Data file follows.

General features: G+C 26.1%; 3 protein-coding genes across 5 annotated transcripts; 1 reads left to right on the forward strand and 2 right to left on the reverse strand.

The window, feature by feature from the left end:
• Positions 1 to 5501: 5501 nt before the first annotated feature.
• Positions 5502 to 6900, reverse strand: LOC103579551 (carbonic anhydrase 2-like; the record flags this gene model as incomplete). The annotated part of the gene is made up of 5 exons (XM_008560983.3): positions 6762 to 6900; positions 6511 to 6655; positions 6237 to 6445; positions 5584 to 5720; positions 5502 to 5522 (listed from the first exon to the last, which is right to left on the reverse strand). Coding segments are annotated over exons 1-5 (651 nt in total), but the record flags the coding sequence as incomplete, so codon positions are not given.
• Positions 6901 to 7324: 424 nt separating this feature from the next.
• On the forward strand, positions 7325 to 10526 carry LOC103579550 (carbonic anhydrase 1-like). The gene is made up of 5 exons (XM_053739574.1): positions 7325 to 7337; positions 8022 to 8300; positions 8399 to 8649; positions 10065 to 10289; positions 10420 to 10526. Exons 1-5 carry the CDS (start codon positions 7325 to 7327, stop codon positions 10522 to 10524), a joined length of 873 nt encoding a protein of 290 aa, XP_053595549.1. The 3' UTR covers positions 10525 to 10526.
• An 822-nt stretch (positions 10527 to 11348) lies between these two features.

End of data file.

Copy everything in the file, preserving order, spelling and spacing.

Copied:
General features: G+C 26.1%; 3 protein-coding genes across 5 annotated transcripts; 1 reads left to right on the forward strand and 2 right to left on the reverse strand.

The window, feature by feature from the left end:
• Positions 1 to 5501: 5501 nt before the first annotated feature.
• Positions 5502 to 6900, reverse strand: LOC103579551 (carbonic anhydrase 2-like; the record flags this gene model as incomplete). The annotated part of the gene is made up of 5 exons (XM_008560983.3): positions 6762 to 6900; positions 6511 to 6655; positions 6237 to 6445; positions 5584 to 5720; positions 5502 to 5522 (listed from the first exon to the last, which is right to left on the reverse strand). Coding segments are annotated over exons 1-5 (651 nt in total), but the record flags the coding sequence as incomplete, so codon positions are not given.
• Positions 6901 to 7324: 424 nt separating this feature from the next.
• On the forward strand, positions 7325 to 10526 carry LOC103579550 (carbonic anhydrase 1-like). The gene is made up of 5 exons (XM_053739574.1): positions 7325 to 7337; positions 8022 to 8300; positions 8399 to 8649; positions 10065 to 10289; positions 10420 to 10526. Exons 1-5 carry the CDS (start codon positions 7325 to 7327, stop codon positions 10522 to 10524), a joined length of 873 nt encoding a protein of 290 aa, XP_053595549.1. The 3' UTR covers positions 10525 to 10526.
• An 822-nt stretch (positions 10527 to 11348) lies between these two features.